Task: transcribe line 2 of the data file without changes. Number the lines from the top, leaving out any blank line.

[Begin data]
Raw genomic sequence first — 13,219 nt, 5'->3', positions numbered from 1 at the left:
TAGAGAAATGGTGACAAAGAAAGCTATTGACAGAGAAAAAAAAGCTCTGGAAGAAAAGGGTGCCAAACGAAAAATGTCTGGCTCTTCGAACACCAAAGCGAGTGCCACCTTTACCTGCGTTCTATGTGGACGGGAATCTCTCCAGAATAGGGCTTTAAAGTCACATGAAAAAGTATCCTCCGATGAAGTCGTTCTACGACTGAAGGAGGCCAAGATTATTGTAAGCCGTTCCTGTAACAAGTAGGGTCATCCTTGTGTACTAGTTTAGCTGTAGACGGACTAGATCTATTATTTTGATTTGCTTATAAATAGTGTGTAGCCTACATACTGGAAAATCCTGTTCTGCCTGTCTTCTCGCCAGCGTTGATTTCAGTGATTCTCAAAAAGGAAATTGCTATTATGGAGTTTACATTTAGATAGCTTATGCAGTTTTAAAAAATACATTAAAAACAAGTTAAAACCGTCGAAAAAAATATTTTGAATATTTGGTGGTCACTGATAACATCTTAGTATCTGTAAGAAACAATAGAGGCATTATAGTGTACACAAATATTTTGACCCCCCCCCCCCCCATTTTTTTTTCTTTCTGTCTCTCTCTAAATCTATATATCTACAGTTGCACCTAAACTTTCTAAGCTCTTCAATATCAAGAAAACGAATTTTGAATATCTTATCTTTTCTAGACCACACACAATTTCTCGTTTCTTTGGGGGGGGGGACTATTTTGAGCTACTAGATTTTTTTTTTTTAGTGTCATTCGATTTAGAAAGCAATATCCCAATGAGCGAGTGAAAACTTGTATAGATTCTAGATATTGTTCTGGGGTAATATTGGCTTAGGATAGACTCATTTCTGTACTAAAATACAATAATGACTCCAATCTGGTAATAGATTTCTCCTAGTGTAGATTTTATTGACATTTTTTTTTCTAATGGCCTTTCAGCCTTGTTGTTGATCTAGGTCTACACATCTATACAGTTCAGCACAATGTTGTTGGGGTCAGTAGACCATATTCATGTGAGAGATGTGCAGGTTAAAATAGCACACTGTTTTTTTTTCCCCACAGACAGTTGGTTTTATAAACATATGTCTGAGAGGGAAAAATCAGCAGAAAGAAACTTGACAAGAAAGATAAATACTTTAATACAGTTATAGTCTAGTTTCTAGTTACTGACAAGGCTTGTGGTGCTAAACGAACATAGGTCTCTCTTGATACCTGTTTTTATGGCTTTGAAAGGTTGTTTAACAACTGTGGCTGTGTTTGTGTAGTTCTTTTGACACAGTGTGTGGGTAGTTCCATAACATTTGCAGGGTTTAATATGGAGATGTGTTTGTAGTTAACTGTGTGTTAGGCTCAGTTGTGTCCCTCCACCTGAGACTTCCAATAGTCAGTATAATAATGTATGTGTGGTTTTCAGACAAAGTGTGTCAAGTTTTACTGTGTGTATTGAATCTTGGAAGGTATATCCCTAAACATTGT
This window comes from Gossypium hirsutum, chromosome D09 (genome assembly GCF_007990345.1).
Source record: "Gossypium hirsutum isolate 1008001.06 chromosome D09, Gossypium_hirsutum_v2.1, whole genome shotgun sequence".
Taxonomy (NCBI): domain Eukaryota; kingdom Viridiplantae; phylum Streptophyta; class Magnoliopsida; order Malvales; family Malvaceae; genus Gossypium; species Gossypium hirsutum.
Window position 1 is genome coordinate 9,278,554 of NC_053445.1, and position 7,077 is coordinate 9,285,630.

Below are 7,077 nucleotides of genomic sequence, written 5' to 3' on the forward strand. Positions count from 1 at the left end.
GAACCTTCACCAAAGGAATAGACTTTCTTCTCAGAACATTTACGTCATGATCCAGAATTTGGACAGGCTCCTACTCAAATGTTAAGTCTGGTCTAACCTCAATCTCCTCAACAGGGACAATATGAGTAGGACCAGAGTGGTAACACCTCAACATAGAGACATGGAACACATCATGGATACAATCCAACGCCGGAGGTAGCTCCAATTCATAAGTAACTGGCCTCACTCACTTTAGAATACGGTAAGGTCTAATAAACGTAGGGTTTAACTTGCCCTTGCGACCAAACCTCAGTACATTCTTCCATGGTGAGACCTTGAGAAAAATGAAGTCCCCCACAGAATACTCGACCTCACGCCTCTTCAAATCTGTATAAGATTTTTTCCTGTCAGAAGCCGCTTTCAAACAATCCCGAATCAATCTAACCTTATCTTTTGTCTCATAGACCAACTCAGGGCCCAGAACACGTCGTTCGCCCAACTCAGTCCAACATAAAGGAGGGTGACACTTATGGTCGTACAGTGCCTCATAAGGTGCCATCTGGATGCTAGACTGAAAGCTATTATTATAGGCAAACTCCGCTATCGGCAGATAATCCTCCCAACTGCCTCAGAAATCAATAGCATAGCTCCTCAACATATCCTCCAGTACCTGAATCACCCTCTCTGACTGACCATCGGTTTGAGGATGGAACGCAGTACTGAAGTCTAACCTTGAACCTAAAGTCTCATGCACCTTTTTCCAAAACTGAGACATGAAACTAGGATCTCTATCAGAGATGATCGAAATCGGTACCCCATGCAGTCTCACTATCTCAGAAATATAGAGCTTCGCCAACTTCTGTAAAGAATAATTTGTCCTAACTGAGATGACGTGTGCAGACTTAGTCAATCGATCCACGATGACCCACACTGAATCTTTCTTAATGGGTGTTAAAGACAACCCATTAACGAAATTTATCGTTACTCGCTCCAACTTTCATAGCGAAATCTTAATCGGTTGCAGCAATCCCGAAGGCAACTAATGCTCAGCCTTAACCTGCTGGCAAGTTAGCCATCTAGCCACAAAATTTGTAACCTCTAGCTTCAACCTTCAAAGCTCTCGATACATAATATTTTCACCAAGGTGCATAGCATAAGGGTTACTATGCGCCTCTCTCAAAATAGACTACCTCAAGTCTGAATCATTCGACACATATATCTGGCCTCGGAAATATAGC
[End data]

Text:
TAGAGAAATGGTGACAAAGAAAGCTATTGACAGAGAAAAAAAAGCTCTGGAAGAAAAGGGTGCCAAACGAAAAATGTCTGGCTCTTCGAACACCAAAGCGAGTGCCACCTTTACCTGCGTTCTATGTGGACGGGAATCTCTCCAGAATAGGGCTTTAAAGTCACATGAAAAAGTATCCTCCGATGAAGTCGTTCTACGACTGAAGGAGGCCAAGATTATTGTAAGCCGTTCCTGTAACAAGTAGGGTCATCCTTGTGTACTAGTTTAGCTGTAGACGGACTAGATCTATTATTTTGATTTGCTTATAAATAGTGTGTAGCCTACATACTGGAAAATCCTGTTCTGCCTGTCTTCTCGCCAGCGTTGATTTCAGTGATTCTCAAAAAGGAAATTGCTATTATGGAGTTTACATTTAGATAGCTTATGCAGTTTTAAAAAATACATTAAAAACAAGTTAAAACCGTCGAAAAAAATATTTTGAATATTTGGTGGTCACTGATAACATCTTAGTATCTGTAAGAAACAATAGAGGCATTATAGTGTACACAAATATTTTGACCCCCCCCCCCCCCATTTTTTTTTCTTTCTGTCTCTCTCTAAATCTATATATCTACAGTTGCACCTAAACTTTCTAAGCTCTTCAATATCAAGAAAACGAATTTTGAATATCTTATCTTTTCTAGACCACACACAATTTCTCGTTTCTTTGGGGGGGGGGACTATTTTGAGCTACTAGATTTTTTTTTTTTAGTGTCATTCGATTTAGAAAGCAATATCCCAATGAGCGAGTGAAAACTTGTATAGATTCTAGATATTGTTCTGGGGTAATATTGGCTTAGGATAGACTCATTTCTGTACTAAAATACAATAATGACTCCAATCTGGTAATAGATTTCTCCTAGTGTAGATTTTATTGACATTTTTTTTTCTAATGGCCTTTCAGCCTTGTTGTTGATCTAGGTCTACACATCTATACAGTTCAGCACAATGTTGTTGGGGTCAGTAGACCATATTCATGTGAGAGATGTGCAGGTTAAAATAGCACACTGTTTTTTTTTCCCCACAGACAGTTGGTTTTATAAACATATGTCTGAGAGGGAAAAATCAGCAGAAAGAAACTTGACAAGAAAGATAAATACTTTAATACAGTTATAGTCTAGTTTCTAGTTACTGACAAGGCTTGTGGTGCTAAACGAACATAGGTCTCTCTTGATACCTGTTTTTATGGCTTTGAAAGGTTGTTTAACAACTGTGGCTGTGTTTGTGTAGTTCTTTTGACACAGTGTGTGGGTAGTTCCATAACATTTGCAGGGTTTAATATGGAGATGTGTTTGTAGTTAACTGTGTGTTAGGCTCAGTTGTGTCCCTCCACCTGAGACTTCCAATAGTCAGTATAATAATGTATGTGTGGTTTTCAGACAAAGTGTGTCAAGTTTTACTGTGTGTATTGAATCTTGGAAGGTATATCCCTAAACATTGT